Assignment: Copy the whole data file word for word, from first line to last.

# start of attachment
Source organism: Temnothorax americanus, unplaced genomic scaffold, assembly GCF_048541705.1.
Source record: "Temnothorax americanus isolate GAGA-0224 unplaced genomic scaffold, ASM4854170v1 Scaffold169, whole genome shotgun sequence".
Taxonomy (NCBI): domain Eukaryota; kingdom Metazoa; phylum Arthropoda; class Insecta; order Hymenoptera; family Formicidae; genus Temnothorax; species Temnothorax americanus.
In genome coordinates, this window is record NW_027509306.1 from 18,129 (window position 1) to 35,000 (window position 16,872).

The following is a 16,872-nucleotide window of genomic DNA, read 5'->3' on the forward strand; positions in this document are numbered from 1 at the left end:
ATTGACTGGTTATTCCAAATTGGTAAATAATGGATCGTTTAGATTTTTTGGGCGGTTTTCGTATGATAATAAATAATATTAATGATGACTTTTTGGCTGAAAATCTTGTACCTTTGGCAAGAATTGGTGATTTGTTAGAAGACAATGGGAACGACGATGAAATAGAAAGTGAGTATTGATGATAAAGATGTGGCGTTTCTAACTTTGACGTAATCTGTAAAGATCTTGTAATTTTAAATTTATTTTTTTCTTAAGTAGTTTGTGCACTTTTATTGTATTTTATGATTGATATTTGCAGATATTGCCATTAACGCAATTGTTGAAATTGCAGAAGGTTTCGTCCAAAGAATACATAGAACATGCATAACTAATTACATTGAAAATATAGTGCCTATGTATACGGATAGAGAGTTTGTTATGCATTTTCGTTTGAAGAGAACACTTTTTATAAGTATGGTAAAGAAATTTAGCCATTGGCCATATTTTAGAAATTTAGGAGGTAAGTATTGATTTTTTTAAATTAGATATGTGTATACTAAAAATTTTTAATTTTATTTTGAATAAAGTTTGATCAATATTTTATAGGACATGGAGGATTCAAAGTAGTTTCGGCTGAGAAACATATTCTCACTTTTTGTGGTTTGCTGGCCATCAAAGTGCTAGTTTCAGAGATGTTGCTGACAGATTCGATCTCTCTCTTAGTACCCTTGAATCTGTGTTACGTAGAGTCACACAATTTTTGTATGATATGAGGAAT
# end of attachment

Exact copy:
Source organism: Temnothorax americanus, unplaced genomic scaffold, assembly GCF_048541705.1.
Source record: "Temnothorax americanus isolate GAGA-0224 unplaced genomic scaffold, ASM4854170v1 Scaffold169, whole genome shotgun sequence".
Taxonomy (NCBI): domain Eukaryota; kingdom Metazoa; phylum Arthropoda; class Insecta; order Hymenoptera; family Formicidae; genus Temnothorax; species Temnothorax americanus.
In genome coordinates, this window is record NW_027509306.1 from 18,129 (window position 1) to 35,000 (window position 16,872).

The following is a 16,872-nucleotide window of genomic DNA, read 5'->3' on the forward strand; positions in this document are numbered from 1 at the left end:
ATTGACTGGTTATTCCAAATTGGTAAATAATGGATCGTTTAGATTTTTTGGGCGGTTTTCGTATGATAATAAATAATATTAATGATGACTTTTTGGCTGAAAATCTTGTACCTTTGGCAAGAATTGGTGATTTGTTAGAAGACAATGGGAACGACGATGAAATAGAAAGTGAGTATTGATGATAAAGATGTGGCGTTTCTAACTTTGACGTAATCTGTAAAGATCTTGTAATTTTAAATTTATTTTTTTCTTAAGTAGTTTGTGCACTTTTATTGTATTTTATGATTGATATTTGCAGATATTGCCATTAACGCAATTGTTGAAATTGCAGAAGGTTTCGTCCAAAGAATACATAGAACATGCATAACTAATTACATTGAAAATATAGTGCCTATGTATACGGATAGAGAGTTTGTTATGCATTTTCGTTTGAAGAGAACACTTTTTATAAGTATGGTAAAGAAATTTAGCCATTGGCCATATTTTAGAAATTTAGGAGGTAAGTATTGATTTTTTTAAATTAGATATGTGTATACTAAAAATTTTTAATTTTATTTTGAATAAAGTTTGATCAATATTTTATAGGACATGGAGGATTCAAAGTAGTTTCGGCTGAGAAACATATTCTCACTTTTTGTGGTTTGCTGGCCATCAAAGTGCTAGTTTCAGAGATGTTGCTGACAGATTCGATCTCTCTCTTAGTACCCTTGAATCTGTGTTACGTAGAGTCACACAATTTTTGTATGATATGAGGAAT